So collecting sales tax on online sales will hardly be the end of the world, and it just might do some good as well.
Oh, I do feel so bad for those 5 states that have no sales taxes: they must have no roads, no police and no schools. Better not to talk of the military, the wasted money in wars that are not of our business, the severe budget cuts to NASA to pay the Russians $70M a seat on the Soyuz… thanks to our Federal Monkey.
In my last job I was paying 57% in taxes between Federal and California… I wonder how many roads I built and why all the roads here have so bad potholes that force an alignment to cars every couple of months.
I think you live in a bubble!
First off, large ≠ bad
Employing more people ≠ good. Employing more people than it takes to do a job efficiently is silly.
Benefiting local stores is not good just because they’re local. There needs to be more reason than that. If you want to buy local, why don’t you find someone in your town to make you a camera?
Forcing online companies to pay more taxes is at odds with history. It used to be called “mail order”.
Actually, the tax is backwards. Everywhere else in the US (Brick n Mortar and InState internet) you pay at point of sale and it doesn’t matter if you are a resident or not. Tourist pay equally. More importantly, the business owner only files one State tax report and subject to one auditor. There is nothing wrong with paying sales tax if one is due, but should Internet business be subject to paying/filing reports to 50 States (or up to 9000 is local tax jurisdictions included) and subject to audit by each one. Perhaps internet customers should be considered ‘virtual tourist’ just like physical tourist at a B&M store and pay that State’s sales tax. Order from B&H, pay NY’s sales tax, order from Amazon, pay WA sales tax. That approach would be very equitable to all businesses and should be enacted by States – avoiding Constitutional issues as stays intrastate, while the federal bill runs into equal protection and other Constitutional issues. About the only federal law that would be needed (and perhaps mirrored in State law) would be closing a loophole making the tax based on the “higher of” corporate HQ or other location to keep from having businesses create order taking call center in zero sales tax States. Not only would that be equitable to businesses, but it follows the KISS principle.
Actually, what you state is not quite true anymore. If you buy something out of state and bring it back home for use in your home state, New York State, for one, expects you to pay the sales tax in New York. It’s all voluntary and there’s a small flat fee you can pay instead of itemizing, but this is a scam that many states are starting to increase revenues. (Personally, I don’t know how they haven’t been sued over this.)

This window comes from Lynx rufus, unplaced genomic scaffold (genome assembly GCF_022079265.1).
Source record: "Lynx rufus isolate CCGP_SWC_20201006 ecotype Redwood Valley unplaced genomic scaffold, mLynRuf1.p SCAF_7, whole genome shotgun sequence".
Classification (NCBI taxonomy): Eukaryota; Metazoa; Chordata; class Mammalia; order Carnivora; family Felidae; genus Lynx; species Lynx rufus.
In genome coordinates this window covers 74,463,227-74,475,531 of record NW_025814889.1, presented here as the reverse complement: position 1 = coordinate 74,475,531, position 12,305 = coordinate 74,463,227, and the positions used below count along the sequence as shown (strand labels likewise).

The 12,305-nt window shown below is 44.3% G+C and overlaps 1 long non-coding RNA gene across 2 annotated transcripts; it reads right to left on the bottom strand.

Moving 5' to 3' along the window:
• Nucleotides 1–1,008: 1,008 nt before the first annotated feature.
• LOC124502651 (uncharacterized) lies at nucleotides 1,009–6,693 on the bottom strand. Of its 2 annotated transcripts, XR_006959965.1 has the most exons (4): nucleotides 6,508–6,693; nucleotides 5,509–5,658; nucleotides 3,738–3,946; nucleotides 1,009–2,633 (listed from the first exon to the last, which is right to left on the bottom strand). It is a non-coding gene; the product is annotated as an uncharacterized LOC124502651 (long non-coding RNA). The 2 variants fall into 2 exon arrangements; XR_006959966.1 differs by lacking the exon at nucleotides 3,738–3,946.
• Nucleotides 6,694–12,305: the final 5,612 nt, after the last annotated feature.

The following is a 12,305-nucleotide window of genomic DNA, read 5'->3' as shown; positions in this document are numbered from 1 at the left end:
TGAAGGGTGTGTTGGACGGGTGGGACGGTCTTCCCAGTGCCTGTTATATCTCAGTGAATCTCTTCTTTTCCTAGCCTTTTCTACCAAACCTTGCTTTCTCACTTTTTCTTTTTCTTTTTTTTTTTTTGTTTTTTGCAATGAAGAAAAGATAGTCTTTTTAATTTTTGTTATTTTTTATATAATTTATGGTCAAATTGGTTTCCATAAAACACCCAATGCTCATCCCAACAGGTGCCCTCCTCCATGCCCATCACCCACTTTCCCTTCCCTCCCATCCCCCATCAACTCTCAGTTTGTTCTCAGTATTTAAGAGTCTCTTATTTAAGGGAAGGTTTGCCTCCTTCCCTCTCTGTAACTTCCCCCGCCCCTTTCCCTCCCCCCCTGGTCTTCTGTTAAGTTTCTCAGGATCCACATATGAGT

In physical stores, you pay at point of sale because you are considered to have taken delivery in that state. But if you order by mail, it’s the physical location of the vendor that counts. However, there’s also the issue of “nexus”. If the vendor you ordered from has a physical presence in your state, even if that other business has nothing to do with what you purchased, you have to pay sales tax if that state is the delivery state. This is what got Amazon into trouble because the States ruled that a affiliate constituted Nexus even if one didn’t order through the affiliate. This is why Amazon originally threatened to leave California and why they stopped affiliate programs in some smaller states. Amazon has actually been charging sales tax in New York for some time, even though they have no actual physical presence here.
IMO, they should change the tax system so that you pay based upon either the state of the vendor or the state of the delivery address.
As for an internet tax, the issue is not charging the tax as all e-commerce systems have the capability to load an little Excel database file with all the tax rates by zip code. The problem is paying all those jurisdictions. If Congress is going to enforce an internet tax, they should set up a clearing house for businesses that do less than $X million in sales. Otherwise, the costs for small business will be enormous and it will put many sites out of business.
Personally, I think an internet tax is fair as without it, physical stores face a distinct disadvantage and it’s helping to put Main Street out of business.
I shouldn’t have said “voluntary” – I meant “on the honor system”.